“Oh, yes, yes,” said Rogron.
By half-past eleven the lawyer had plenary powers to draw the contract and conduct the defence of the Rogrons. At twelve o’clock application was made to Monsieur Tiphaine, as a judge sitting in chambers, against Brigaut and the widow Lorrain for having abducted Pierrette Lorrain, a minor, from the house of her legal guardian. In this way the bold lawyer became the aggressor and made Rogron the injured party. He spoke of the matter from this point of view in the court-house.
The judge postponed the hearing till four o’clock. Needless to describe the excitement in the town. Monsieur Tiphaine knew that by three o’clock the consultation of doctors would be over and their report drawn up; he wished Auffray, as surrogate-guardian, to be at the hearing armed with that report.
The announcement of Rogron’s marriage and the sacrifices made to it by Sylvie in the contract alienated two important supporters from the brother and sister, namely — Mademoiselle Habert and the colonel, whose hopes were thus annihilated. They remained, however, ostensibly on the Rogron side for the purpose of injuring it. Consequently, as soon as Monsieur Martener mentioned the alarming condition of Pierrette’s head, Celeste and the colonel told of the blow she had given herself during the evening when Sylvie had forced her to leave the salon; and they related the old maid’s barbarous and unfeeling comments, with other statements proving her cruelty to her suffering cousin. Vinet had foreseen this storm; but he had secured the entire fortune of the Rogrons for Mademoiselle de Chargeboeuf, and he promised himself that in a few weeks she should be mistress of the Rogron house, and reign with him over Provins, and even bring about a fusion with the Breauteys and the aristocrats in the interests of his ambition.
From midday to four o’clock all the ladies of the Tiphaine clique sent to inquire after Mademoiselle Lorrain. She, poor girl, was wholly ignorant of the commotion she was causing in the little town. In the midst of her sufferings she was ineffably happy in recovering her grandmother and Brigaut, the two objects of her affection. Brigaut’s eyes were constantly full of tears. The old grandmother sat by the bed and caressed her darling. To the three doctors she told every detail she had obtained from Pierrette as to her life in the Rogron house. Horace Bianchon expressed his indignation in vehement language. Shocked at such barbarity he insisted on all the physicians in the town being called in to see the case; the consequence was that Dr. Neraud, the friend of the Rogrons, was present. The report was unanimously signed. It is useless to give a text of it here. If Moliere’s medical terms were barbarous, those of modern science have the advantage of being so clear that the explanation of Pierrette’s malady, though natural and unfortunately common, horrified all ears.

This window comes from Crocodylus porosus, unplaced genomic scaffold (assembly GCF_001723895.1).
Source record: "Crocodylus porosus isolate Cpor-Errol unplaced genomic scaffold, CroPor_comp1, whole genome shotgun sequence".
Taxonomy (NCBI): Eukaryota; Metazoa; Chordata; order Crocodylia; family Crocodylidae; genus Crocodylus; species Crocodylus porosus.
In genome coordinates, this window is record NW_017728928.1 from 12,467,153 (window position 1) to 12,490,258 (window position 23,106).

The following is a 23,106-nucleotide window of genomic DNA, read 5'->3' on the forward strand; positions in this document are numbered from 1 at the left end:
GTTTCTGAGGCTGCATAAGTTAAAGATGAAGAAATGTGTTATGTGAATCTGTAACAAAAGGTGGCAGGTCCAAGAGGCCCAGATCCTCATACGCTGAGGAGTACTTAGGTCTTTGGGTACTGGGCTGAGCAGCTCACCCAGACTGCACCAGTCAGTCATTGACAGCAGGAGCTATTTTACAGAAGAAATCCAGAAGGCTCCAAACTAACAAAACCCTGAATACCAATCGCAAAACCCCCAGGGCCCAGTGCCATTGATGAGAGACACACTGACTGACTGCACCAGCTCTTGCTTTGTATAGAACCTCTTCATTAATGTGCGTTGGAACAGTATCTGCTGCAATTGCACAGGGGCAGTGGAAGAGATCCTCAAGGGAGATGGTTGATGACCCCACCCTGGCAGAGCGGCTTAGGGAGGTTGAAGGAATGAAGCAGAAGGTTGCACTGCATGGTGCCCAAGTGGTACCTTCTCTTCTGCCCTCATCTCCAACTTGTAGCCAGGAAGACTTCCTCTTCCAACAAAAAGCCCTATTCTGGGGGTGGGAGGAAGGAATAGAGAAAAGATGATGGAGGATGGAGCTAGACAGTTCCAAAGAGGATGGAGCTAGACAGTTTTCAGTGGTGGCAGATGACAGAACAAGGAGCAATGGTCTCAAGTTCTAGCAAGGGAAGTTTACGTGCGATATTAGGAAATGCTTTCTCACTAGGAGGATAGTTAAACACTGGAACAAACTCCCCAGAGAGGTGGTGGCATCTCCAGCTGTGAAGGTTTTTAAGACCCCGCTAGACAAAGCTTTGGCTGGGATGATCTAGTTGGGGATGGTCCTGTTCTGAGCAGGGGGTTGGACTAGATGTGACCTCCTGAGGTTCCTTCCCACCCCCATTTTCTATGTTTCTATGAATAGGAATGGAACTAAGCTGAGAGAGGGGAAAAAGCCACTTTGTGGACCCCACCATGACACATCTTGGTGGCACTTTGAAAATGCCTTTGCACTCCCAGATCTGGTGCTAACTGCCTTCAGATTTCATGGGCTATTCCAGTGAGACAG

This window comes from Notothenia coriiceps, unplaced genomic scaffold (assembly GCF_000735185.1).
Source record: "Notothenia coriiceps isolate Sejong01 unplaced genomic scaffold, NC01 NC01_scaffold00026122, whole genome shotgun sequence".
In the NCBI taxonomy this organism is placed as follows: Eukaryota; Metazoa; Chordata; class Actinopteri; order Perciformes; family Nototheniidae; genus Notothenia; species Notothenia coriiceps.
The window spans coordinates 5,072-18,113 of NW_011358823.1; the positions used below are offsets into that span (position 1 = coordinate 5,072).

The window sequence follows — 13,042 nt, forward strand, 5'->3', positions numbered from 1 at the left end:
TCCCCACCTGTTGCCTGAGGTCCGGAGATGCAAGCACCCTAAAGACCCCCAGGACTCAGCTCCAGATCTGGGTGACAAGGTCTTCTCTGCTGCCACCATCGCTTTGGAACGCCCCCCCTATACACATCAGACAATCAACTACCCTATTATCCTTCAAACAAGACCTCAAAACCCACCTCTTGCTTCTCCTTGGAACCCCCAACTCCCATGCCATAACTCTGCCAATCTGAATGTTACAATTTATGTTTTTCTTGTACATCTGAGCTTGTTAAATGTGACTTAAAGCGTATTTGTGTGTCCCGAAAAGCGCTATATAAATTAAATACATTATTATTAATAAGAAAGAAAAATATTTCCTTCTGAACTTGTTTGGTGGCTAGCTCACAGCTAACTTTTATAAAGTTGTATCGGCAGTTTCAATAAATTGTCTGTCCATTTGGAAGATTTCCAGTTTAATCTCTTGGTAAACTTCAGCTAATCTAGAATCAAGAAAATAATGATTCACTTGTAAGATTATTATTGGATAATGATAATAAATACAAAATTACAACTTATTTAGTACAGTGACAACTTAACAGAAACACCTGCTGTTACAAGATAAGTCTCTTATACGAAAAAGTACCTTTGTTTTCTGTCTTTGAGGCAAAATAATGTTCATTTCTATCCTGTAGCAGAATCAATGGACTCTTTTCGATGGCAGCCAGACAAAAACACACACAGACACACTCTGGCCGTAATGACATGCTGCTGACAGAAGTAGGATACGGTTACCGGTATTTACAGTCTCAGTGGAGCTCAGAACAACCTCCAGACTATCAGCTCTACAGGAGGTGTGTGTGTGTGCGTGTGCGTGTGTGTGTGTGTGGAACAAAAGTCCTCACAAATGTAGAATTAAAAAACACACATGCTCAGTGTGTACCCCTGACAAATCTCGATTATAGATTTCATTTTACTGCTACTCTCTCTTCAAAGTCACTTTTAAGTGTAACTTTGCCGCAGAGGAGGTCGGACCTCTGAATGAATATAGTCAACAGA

At four o’clock, after the usual rising of the court, president Tiphaine again took his seat, when Madame Lorrain, accompanied by Monsieur Auffray and Brigaut and a crowd of interested persons, entered the court-room. Vinet was alone. This contrast struck the minds of those present. The lawyer, who still wore his robe, turned his cold face to the judge, settled his spectacles on his pallid green eyes, and then in a shrill, persistent voice he stated that two strangers had forced themselves at night into the Rogron domicile and had abducted therefrom the minor Lorrain. The legal rights were with the guardian, who now demanded the restoration of his ward.
Monsieur Auffray rose, as surrogate-guardian, and requested to be heard.
“If the judge,” he said, “will admit the report, which I hold in my hand, signed by one of the most famous physicians in Paris, and by all the physicians in Provins, he will understand not only that the demand of the Sieur Rogron is senseless, but also that the grandmother of the minor had grave cause to instantly remove her from her persecutors. Here are the facts. The report of these physicians attribute the almost dying condition of the said minor to the ill-treatment she has received from the Sieur Rogron and his sister. We shall, as the law directs, convoke a Family Council with the least possible delay, and discuss the question as to whether or not the guardian should be deposed. And we now ask that the minor be not returned to the domicile of the said guardian but that she be confided to some member of her family who shall be designated by the judge.”
Vinet replied, declaring that the physicians’ report ought to have been submitted to him in order that he might have disproved it.
“Not submitted to your side,” said the judge, severely, “but possibly to the procureur du roi. The case is heard.”
The judge then wrote at the bottom of the petition the following order:—
“Whereas it appears, from a deliberate and unanimous report of all the physicians of this town, together with Doctor Bianchon of the medical faculty of Paris, that the minor Lorrain, claimed by Jerome–Denis Rogron, her guardian, is extremely ill in consequence of ill-treatment and personal assault in the house of the said guardian and his sister:
“We, president of the court of Provins, passing upon the said petition, order that until the Family Council is held the minor Lorrain is not to be returned to the household of her said guardian, but shall be kept in that of her surrogate-guardian.
“And further, considering the state in which the said minor now is, and the traces of violence which, according to the report of the physicians, are now upon her person, we commission the attending physician and the surgeon in charge of the hospital of Provins to visit her, and in case the injuries from the said assault become alarming, the matter will be held to await the action of the criminal courts; and this without prejudice to the civil suit undertaken by Auffray the surrogate-guardian.”
This severe judgment was read out by President Tiphaine in a loud and distinct voice.
“Why not send them to the galleys at once?” said Vinet. “And all this fuss about a girl who was carrying on an intrigue with an apprentice to a cabinet-maker! If the case goes on in this way,” he cried, insolently, “we shall demand other judges on the ground of legitimate suspicion.”
Vinet left the court-room, and went among the chief men of his party to explain Rogron’s position, declaring that he had never so much as given a flip to his cousin, and that the judge had viewed him much less as Pierrette’s guardian than as a leading elector in Provins.